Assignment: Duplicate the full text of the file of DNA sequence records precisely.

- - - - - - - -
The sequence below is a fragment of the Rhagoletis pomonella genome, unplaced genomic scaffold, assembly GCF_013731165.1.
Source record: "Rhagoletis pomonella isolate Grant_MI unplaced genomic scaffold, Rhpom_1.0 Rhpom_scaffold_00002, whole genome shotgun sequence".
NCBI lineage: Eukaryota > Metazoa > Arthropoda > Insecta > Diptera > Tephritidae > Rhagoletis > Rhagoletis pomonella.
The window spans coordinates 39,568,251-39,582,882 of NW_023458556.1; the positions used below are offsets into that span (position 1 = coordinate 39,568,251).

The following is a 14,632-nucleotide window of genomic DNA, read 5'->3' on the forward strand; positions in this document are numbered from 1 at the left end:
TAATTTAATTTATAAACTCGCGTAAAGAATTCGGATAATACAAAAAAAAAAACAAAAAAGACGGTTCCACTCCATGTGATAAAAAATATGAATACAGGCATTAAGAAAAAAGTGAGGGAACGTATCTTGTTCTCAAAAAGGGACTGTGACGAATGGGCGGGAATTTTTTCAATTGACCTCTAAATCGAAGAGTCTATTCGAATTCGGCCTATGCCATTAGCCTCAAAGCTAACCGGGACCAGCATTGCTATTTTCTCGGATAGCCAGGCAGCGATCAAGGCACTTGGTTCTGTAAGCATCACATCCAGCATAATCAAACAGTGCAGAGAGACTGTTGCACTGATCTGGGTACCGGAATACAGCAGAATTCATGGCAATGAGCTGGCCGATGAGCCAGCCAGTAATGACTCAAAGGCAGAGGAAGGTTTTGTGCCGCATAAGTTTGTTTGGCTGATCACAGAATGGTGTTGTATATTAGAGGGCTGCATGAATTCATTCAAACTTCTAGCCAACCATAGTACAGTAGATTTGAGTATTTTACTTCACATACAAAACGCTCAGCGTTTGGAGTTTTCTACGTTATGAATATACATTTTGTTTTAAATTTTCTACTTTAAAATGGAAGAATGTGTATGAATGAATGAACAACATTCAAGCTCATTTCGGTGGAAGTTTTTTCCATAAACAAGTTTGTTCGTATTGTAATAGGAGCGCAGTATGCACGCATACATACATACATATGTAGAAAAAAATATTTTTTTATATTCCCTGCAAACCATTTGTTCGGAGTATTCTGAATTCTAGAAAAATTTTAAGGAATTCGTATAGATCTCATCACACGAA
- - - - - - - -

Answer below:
The sequence below is a fragment of the Rhagoletis pomonella genome, unplaced genomic scaffold, assembly GCF_013731165.1.
Source record: "Rhagoletis pomonella isolate Grant_MI unplaced genomic scaffold, Rhpom_1.0 Rhpom_scaffold_00002, whole genome shotgun sequence".
NCBI lineage: Eukaryota > Metazoa > Arthropoda > Insecta > Diptera > Tephritidae > Rhagoletis > Rhagoletis pomonella.
The window spans coordinates 39,568,251-39,582,882 of NW_023458556.1; the positions used below are offsets into that span (position 1 = coordinate 39,568,251).

The following is a 14,632-nucleotide window of genomic DNA, read 5'->3' on the forward strand; positions in this document are numbered from 1 at the left end:
TAATTTAATTTATAAACTCGCGTAAAGAATTCGGATAATACAAAAAAAAAAACAAAAAAGACGGTTCCACTCCATGTGATAAAAAATATGAATACAGGCATTAAGAAAAAAGTGAGGGAACGTATCTTGTTCTCAAAAAGGGACTGTGACGAATGGGCGGGAATTTTTTCAATTGACCTCTAAATCGAAGAGTCTATTCGAATTCGGCCTATGCCATTAGCCTCAAAGCTAACCGGGACCAGCATTGCTATTTTCTCGGATAGCCAGGCAGCGATCAAGGCACTTGGTTCTGTAAGCATCACATCCAGCATAATCAAACAGTGCAGAGAGACTGTTGCACTGATCTGGGTACCGGAATACAGCAGAATTCATGGCAATGAGCTGGCCGATGAGCCAGCCAGTAATGACTCAAAGGCAGAGGAAGGTTTTGTGCCGCATAAGTTTGTTTGGCTGATCACAGAATGGTGTTGTATATTAGAGGGCTGCATGAATTCATTCAAACTTCTAGCCAACCATAGTACAGTAGATTTGAGTATTTTACTTCACATACAAAACGCTCAGCGTTTGGAGTTTTCTACGTTATGAATATACATTTTGTTTTAAATTTTCTACTTTAAAATGGAAGAATGTGTATGAATGAATGAACAACATTCAAGCTCATTTCGGTGGAAGTTTTTTCCATAAACAAGTTTGTTCGTATTGTAATAGGAGCGCAGTATGCACGCATACATACATACATATGTAGAAAAAAATATTTTTTTATATTCCCTGCAAACCATTTGTTCGGAGTATTCTGAATTCTAGAAAAATTTTAAGGAATTCGTATAGATCTCATCACACGAA